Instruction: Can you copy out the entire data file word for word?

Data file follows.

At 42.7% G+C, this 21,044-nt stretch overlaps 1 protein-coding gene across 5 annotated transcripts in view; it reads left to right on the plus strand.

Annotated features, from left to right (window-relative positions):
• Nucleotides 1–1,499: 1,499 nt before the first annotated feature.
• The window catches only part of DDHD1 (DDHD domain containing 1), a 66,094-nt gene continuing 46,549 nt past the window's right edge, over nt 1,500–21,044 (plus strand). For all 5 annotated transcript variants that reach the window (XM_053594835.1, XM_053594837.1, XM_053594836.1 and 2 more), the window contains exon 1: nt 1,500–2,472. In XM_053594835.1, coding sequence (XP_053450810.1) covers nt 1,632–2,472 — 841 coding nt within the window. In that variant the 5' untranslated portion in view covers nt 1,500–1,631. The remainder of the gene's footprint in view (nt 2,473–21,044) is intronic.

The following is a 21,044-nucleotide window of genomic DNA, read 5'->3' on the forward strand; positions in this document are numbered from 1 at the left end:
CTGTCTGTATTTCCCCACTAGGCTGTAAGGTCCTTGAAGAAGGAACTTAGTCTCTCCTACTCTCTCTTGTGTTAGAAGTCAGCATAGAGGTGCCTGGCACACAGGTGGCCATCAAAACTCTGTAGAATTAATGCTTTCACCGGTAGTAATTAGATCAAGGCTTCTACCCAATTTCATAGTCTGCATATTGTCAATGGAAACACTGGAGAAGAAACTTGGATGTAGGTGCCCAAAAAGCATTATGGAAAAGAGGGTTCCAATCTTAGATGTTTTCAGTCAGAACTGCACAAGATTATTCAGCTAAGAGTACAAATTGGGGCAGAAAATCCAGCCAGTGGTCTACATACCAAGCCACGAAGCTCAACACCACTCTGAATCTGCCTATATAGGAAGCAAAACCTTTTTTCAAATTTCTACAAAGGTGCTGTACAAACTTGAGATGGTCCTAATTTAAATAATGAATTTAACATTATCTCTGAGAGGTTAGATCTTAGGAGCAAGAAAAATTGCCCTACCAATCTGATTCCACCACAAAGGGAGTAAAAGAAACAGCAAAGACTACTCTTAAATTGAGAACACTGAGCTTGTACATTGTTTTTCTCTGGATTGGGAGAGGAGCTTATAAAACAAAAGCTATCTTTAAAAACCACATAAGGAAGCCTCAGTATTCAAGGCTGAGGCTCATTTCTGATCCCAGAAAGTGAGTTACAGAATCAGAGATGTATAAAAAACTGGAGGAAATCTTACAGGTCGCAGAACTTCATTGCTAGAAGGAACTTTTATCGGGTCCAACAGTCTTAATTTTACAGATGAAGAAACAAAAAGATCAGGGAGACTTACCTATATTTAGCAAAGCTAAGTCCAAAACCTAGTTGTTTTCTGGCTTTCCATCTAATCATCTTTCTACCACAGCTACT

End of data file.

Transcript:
At 42.7% G+C, this 21,044-nt stretch overlaps 1 protein-coding gene across 5 annotated transcripts in view; it reads left to right on the plus strand.

Annotated features, from left to right (window-relative positions):
• Nucleotides 1–1,499: 1,499 nt before the first annotated feature.
• The window catches only part of DDHD1 (DDHD domain containing 1), a 66,094-nt gene continuing 46,549 nt past the window's right edge, over nt 1,500–21,044 (plus strand). For all 5 annotated transcript variants that reach the window (XM_053594835.1, XM_053594837.1, XM_053594836.1 and 2 more), the window contains exon 1: nt 1,500–2,472. In XM_053594835.1, coding sequence (XP_053450810.1) covers nt 1,632–2,472 — 841 coding nt within the window. In that variant the 5' untranslated portion in view covers nt 1,500–1,631. The remainder of the gene's footprint in view (nt 2,473–21,044) is intronic.

The following is a 21,044-nucleotide window of genomic DNA, read 5'->3' on the forward strand; positions in this document are numbered from 1 at the left end:
CTGTCTGTATTTCCCCACTAGGCTGTAAGGTCCTTGAAGAAGGAACTTAGTCTCTCCTACTCTCTCTTGTGTTAGAAGTCAGCATAGAGGTGCCTGGCACACAGGTGGCCATCAAAACTCTGTAGAATTAATGCTTTCACCGGTAGTAATTAGATCAAGGCTTCTACCCAATTTCATAGTCTGCATATTGTCAATGGAAACACTGGAGAAGAAACTTGGATGTAGGTGCCCAAAAAGCATTATGGAAAAGAGGGTTCCAATCTTAGATGTTTTCAGTCAGAACTGCACAAGATTATTCAGCTAAGAGTACAAATTGGGGCAGAAAATCCAGCCAGTGGTCTACATACCAAGCCACGAAGCTCAACACCACTCTGAATCTGCCTATATAGGAAGCAAAACCTTTTTTCAAATTTCTACAAAGGTGCTGTACAAACTTGAGATGGTCCTAATTTAAATAATGAATTTAACATTATCTCTGAGAGGTTAGATCTTAGGAGCAAGAAAAATTGCCCTACCAATCTGATTCCACCACAAAGGGAGTAAAAGAAACAGCAAAGACTACTCTTAAATTGAGAACACTGAGCTTGTACATTGTTTTTCTCTGGATTGGGAGAGGAGCTTATAAAACAAAAGCTATCTTTAAAAACCACATAAGGAAGCCTCAGTATTCAAGGCTGAGGCTCATTTCTGATCCCAGAAAGTGAGTTACAGAATCAGAGATGTATAAAAAACTGGAGGAAATCTTACAGGTCGCAGAACTTCATTGCTAGAAGGAACTTTTATCGGGTCCAACAGTCTTAATTTTACAGATGAAGAAACAAAAAGATCAGGGAGACTTACCTATATTTAGCAAAGCTAAGTCCAAAACCTAGTTGTTTTCTGGCTTTCCATCTAATCATCTTTCTACCACAGCTACT